Two of top players on the LPGA are Brooke Henderson and Nelly Korda. They are always in the mix and during last weekend’s LPGA tournament at Hilton Grand Vacations Tournament Of Champions was no different. They both had a shot to win, but Henderson lead from wire to wire to ultimately be crowned champion. Interestingly, the LPGA sent out a Tweet that compared each swing. Running the video simultaneously, I noticed many similarities and a few differences. I am not an expert a swing analysis and to be honest, I would love to swing my clubs the same way as Henderson and Korda.
Watching the video several times, the real difference in their swings occurs at the top of swing where Henderson has a longer shoulder turn and drops her hands into as less steep slot for her swing. Korda has a more upright swing and maintains her shaft position on the same line throughout her entire swing.
The other difference is on the finish. Korda holds her finish longer than Henderson, but I am not sure that makes any difference. The reason I do not think it matters is because their actual finish of their swing is almost identical. Overall, this observation is minor at best.
I have to say that I am impressed with either swing. These young ladies are at the top of the golfing world and their skill is obvious. Both are amazing golfers and as I said before, either swing would be a great choice to emulate. I enjoy watching them play and as a Canadian, I normally root for Brooke. Regardless, the LPGA is entertaining to watch and I recommend you do so this weekend as Brooke tries to make it two in a row her next event.
I am a grateful golfer! See you on the links!
6 thoughts on “Comparing Two Great LPGA Golf Swings”
I would identify my stance as more like Nelly’s than Brooke’s. More upright. Less knee bend. Wish I had her turn but alas, mine is but a shadow.
That said, I’m proud of the fact that it’s a passable shadow for hers. If you don’t look too hard that is. lol
Besides stance what I see in that video is the difference between a one plane swing, Nelly, and a two plane swing, Brooke. When I had the big hook I had a two plane swing. Now I play a one plane swing. Just part of the changes that came from that first lesson I took years back. But if I really want to hit a draw with my driver, a two plane swing will help me get there. Muscle memory I suspect.
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Being able to work the ball with a two plane swing is still quite a challenge. I find that if I try to draw the ball, the ducks come out. Nelly and Brooke have grooved their swings to a point where I doubt they have any swing thoughts that involve their swing plane. Regardless, either swing would be great to emulate.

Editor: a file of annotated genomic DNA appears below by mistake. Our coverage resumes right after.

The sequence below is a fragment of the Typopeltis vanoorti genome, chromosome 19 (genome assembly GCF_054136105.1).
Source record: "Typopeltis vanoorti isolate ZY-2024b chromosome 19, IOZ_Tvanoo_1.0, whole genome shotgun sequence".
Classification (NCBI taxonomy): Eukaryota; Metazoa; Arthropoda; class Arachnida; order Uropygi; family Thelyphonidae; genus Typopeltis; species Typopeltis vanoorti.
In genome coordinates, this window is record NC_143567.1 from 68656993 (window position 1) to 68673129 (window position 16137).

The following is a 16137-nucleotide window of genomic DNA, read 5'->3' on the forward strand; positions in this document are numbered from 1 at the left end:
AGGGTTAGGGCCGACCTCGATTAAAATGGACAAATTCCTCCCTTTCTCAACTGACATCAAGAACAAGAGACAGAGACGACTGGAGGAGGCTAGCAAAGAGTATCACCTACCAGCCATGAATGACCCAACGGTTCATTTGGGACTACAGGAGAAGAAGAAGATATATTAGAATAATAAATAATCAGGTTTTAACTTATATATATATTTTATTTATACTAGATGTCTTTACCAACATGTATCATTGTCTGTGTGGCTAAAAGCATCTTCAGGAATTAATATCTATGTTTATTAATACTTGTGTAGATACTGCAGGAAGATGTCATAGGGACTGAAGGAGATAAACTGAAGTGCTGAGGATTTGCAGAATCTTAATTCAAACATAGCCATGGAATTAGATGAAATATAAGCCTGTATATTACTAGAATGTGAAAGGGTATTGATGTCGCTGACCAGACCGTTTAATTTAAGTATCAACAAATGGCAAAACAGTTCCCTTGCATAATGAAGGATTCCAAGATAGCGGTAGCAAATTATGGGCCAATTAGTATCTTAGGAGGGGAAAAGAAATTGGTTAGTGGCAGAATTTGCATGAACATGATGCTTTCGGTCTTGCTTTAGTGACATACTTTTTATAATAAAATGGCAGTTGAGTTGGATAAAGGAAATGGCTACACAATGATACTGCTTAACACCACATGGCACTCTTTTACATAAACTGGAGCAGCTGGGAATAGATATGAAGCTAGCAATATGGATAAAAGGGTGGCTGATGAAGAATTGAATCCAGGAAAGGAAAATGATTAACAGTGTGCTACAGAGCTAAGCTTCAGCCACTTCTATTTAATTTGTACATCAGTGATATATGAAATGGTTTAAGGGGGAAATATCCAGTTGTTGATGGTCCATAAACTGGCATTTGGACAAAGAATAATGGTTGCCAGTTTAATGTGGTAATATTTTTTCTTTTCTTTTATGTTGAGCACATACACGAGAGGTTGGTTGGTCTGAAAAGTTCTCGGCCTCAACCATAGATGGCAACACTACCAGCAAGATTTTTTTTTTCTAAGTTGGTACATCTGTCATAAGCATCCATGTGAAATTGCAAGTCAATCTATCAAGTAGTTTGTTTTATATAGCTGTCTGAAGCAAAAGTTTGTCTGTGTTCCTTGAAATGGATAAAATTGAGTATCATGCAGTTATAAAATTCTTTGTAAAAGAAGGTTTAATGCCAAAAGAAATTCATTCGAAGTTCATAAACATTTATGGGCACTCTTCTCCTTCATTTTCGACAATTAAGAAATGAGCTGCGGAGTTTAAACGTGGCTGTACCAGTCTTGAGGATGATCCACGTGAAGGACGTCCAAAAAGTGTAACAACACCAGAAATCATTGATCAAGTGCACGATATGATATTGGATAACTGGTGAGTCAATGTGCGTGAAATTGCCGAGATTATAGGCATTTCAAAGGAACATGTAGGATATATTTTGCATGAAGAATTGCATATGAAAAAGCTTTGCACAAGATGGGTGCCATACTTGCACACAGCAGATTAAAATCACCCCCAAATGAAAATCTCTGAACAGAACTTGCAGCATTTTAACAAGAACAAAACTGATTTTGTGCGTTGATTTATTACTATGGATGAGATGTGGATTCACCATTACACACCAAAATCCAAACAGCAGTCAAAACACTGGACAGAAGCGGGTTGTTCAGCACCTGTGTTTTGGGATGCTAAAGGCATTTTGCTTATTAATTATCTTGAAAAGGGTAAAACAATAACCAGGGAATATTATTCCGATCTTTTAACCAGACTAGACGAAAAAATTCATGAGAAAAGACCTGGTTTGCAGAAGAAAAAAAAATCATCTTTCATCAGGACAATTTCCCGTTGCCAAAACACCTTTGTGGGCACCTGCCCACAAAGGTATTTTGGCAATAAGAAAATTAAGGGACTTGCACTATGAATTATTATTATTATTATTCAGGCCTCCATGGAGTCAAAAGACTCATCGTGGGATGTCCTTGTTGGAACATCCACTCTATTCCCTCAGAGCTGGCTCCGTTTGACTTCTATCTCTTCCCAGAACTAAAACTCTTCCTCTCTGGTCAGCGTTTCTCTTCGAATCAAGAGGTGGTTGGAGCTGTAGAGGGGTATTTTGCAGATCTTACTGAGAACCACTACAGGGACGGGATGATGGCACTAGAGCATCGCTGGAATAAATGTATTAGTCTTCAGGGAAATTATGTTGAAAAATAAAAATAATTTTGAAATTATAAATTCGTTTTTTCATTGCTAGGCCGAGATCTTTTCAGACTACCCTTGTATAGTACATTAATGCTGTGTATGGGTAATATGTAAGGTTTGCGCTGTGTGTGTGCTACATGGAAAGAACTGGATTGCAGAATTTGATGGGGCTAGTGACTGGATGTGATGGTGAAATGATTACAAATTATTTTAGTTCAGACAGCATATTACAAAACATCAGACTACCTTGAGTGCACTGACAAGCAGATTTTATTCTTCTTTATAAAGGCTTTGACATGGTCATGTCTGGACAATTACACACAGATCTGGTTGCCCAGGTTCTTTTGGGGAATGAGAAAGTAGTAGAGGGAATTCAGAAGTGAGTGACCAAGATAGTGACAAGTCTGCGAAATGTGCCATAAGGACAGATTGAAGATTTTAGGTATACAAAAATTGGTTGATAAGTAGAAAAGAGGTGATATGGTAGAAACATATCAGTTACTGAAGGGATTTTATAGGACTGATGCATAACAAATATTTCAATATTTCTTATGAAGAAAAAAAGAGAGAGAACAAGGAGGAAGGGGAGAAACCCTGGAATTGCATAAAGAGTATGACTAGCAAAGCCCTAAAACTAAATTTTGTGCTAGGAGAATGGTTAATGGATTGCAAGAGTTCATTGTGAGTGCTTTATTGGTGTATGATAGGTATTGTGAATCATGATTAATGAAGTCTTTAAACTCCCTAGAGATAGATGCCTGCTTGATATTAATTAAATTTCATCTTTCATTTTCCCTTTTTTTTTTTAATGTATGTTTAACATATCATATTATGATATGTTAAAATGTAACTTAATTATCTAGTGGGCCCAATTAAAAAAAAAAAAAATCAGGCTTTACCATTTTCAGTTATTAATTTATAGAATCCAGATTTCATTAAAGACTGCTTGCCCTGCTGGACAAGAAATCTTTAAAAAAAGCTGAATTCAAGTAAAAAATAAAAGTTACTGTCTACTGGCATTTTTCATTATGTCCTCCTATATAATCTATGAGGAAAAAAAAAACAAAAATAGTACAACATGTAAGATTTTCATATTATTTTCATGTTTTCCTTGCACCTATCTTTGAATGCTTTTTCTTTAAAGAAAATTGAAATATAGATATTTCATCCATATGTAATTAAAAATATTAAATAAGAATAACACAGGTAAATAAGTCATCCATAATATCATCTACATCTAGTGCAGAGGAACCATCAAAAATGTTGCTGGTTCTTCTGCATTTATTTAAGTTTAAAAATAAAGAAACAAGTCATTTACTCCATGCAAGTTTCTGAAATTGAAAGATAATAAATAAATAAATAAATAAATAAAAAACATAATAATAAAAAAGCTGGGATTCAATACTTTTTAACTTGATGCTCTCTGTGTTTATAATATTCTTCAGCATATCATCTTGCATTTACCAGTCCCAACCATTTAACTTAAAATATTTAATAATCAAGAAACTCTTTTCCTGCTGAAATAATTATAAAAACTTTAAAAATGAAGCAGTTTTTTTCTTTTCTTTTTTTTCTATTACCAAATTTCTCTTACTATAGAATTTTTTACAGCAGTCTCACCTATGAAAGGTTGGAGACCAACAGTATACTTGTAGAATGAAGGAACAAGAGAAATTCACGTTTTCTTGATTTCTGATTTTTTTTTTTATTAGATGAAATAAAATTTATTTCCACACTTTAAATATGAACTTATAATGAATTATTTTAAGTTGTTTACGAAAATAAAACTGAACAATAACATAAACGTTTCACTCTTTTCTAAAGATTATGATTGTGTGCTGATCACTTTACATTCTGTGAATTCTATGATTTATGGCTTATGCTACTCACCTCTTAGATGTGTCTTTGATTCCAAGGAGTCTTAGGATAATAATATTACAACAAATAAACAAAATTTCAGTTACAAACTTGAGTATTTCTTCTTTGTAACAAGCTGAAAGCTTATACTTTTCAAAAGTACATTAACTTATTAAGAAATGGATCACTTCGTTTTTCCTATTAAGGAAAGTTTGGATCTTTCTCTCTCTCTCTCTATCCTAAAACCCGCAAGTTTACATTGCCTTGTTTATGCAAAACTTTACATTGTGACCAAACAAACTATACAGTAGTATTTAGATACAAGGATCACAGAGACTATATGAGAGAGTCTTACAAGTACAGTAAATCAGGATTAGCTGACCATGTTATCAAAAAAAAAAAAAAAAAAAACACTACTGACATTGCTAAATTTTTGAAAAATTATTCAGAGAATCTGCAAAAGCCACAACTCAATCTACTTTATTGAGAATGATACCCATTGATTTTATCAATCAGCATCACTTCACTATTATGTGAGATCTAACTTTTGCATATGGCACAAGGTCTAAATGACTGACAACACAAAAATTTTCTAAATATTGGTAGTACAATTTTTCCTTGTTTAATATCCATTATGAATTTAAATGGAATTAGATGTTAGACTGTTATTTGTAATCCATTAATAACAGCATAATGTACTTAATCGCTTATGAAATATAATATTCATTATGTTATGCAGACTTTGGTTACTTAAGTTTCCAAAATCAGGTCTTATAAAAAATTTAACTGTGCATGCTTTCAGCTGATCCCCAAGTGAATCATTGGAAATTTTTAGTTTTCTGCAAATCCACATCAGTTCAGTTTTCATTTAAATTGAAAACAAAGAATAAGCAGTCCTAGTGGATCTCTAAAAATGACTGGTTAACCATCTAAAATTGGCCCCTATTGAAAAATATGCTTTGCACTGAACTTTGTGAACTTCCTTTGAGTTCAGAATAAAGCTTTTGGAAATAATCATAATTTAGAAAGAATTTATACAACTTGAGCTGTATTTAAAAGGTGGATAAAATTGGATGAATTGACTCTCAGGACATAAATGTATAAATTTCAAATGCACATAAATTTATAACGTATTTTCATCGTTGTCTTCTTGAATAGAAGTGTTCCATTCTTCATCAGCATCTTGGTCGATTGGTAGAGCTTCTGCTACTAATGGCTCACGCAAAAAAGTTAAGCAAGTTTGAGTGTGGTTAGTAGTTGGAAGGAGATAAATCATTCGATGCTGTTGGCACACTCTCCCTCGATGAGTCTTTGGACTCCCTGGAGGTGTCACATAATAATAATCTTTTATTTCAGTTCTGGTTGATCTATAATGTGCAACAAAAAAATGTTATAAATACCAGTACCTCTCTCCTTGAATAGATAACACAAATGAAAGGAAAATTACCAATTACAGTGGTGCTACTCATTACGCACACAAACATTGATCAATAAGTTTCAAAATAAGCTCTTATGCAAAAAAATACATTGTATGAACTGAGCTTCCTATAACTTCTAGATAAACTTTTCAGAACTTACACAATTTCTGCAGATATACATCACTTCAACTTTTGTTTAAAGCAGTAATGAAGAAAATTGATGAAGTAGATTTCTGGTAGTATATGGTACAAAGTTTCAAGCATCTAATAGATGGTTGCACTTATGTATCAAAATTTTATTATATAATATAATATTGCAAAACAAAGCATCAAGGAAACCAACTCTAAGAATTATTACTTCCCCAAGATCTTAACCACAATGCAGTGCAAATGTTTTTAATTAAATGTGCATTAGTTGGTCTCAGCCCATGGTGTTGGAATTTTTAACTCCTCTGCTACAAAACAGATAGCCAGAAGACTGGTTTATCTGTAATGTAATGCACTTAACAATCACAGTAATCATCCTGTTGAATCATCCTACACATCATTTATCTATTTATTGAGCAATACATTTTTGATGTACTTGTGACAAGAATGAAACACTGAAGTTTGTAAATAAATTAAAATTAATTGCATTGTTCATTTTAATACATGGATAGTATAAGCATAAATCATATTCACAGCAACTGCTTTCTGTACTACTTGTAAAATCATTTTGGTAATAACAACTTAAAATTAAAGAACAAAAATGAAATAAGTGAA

The thing with two planes vs one is it widens ones ability to add spin because it makes it possible to swing even more in to out than you can with a one plane swing for the simple reason that the body isn’t in the way when you change planes at the top like it is at the bottom so the one plane swing as more restriction in that area.
It’s not that you can’t add spin with a one plane swing. Not at all. It’s just that you can push the limits easier for us amateurs at least with a 2 plane swing because you can increase the angle away from the target you can swing. A pro might already be pushing the limits of spin with their far higher swing speeds. But for us, the bigger the difference we can make the face in relation to the path, the more spin we can add. Draw or fade. Hook or slice.
Tiger famously took many a two plane practice swings to exaggerate the fade he was planning on hitting off the tee. In that case he brought the club back and high and then crossed and came over the top. He was exaggerating to prepare his body. I think we too often might simply think to practice the swing we want rather than exaggerating it so we can tame it when we hit.
It works with the 20 progressively faster swing thing I’ve done for years too. There I’m trying to reach speeds I won’t be aiming for when I actually hit the ball. I’m exaggerating and then taming. I might have to give this thought some more serious inquiry.
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I definitely understand what you are saying. I have never tried to have more than one swing plane over the years. I never entered the stage of my game where it was helpful. I am not suggesting that it is wrong by any means, it just does not work for my game.
Jim, my back hurts watching Nellie hold her finish. She has rotated so far the club nearly points to the target! Is the human body designed to withstand that much torque over time?
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Great question. I would that it does not, but what do I know. I have never had that much flexibility in my back.